“Creativity isn’t about guessing the future correctly. It’s about making yourself open to imagining radically different possibilities,” he said.
“When you do that, you can respond more quickly and nimbly to the changes that do occur.”
Fletcher noted that the narrative approach of training creativity through telling stories resembles how young children are creative – and research shows that young children are more imaginatively creative than adults.
But the ability of children to perform creative tasks drops after four or five years of schooling, according to studies. That’s when children begin intensive logical, semantic and memory training.
The narrative approach to creativity can help people unlock the creativity they may have stopped using as they progressed through school, Fletcher said.
One advantage for organizations that train employees to be creative is that they no longer need to strive to hire “creative people,” he said.
“Trying to hire creative people causes problems because the people that leaders identify as creative are almost always people just like themselves. So it promotes conformity instead of originality,” Fletcher said.
“It’s better to hire a diverse group of people and then train them to be creative. That creates a culture that recognizes that there are already creative people in your organization that you aren’t taking advantage of.”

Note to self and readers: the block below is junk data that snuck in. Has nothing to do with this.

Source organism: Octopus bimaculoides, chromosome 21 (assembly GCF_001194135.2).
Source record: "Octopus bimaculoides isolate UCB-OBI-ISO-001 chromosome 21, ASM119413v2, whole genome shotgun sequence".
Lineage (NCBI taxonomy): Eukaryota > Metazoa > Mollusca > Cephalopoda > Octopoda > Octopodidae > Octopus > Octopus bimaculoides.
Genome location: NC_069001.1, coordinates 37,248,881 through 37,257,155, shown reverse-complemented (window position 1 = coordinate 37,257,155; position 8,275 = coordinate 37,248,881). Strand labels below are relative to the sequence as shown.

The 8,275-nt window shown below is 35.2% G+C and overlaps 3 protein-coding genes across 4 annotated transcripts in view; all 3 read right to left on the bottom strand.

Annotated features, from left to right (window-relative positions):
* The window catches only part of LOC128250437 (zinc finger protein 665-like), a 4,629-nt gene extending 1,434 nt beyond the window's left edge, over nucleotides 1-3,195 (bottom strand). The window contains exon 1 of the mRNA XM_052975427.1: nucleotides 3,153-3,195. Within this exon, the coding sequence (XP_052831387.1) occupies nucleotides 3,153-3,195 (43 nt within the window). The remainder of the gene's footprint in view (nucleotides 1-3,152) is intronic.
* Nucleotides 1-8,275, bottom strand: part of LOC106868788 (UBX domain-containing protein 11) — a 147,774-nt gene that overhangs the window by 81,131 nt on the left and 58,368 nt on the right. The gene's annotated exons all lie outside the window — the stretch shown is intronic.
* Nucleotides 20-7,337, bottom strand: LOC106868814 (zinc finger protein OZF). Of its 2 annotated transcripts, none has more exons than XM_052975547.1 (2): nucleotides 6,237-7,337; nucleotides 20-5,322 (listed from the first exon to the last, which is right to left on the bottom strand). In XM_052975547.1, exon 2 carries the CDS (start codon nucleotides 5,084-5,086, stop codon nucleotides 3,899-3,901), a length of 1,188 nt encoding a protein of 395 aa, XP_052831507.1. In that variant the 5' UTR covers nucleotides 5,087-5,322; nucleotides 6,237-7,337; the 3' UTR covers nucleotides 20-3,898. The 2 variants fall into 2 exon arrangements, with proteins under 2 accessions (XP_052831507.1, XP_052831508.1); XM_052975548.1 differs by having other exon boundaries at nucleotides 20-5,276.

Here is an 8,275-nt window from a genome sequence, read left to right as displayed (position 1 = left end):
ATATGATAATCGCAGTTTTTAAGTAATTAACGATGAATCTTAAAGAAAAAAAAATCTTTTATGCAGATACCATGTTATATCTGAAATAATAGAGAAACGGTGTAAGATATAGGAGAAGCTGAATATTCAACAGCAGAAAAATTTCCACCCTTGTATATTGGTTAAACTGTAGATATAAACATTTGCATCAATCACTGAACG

While this narrative method of creativity training has already been received positively, Fletcher and his colleagues have started a more formal evaluation. They are conducting randomized controlled trials of the creativity curriculum on more than 600 U.S. Army majors who are part of the Command and General Staff College.
A new method for training creativity: narrative as an alternative to divergent thinking
Creativity is a major source of innovation, growth, adaptability, and psychological resilience, making it a top priority of governments, global corporations, educational institutions, and other organizations that collectively invest hundreds of millions of dollars annually into training.
The current foundation of creativity training is the technique known as divergent thinking; yet for decades, concerns have been raised about the adequacy of divergent thinking: it is incongruent with the creative processes of children and most adult creatives, and it has failed to yield expected downstream results in creative production. In this article, we present an alternative approach to creativity training, based in neural processes different from those involved in divergent thinking and drawing upon a previously unused resource for creativity research: narrative theory.
We outline a narrative theory of creativity training; illustrate with examples of training and assessment from our ongoing work with the U.S. Department of Defense, Fortune 50 companies, and graduate and professional schools; and explain how the theory can help fill prominent lacunae and gaps in existing creativity research, including the creativity of children, the psychological mechanisms of scientific and technological innovation, and the failure of computer artificial intelligence to replicate human creativity.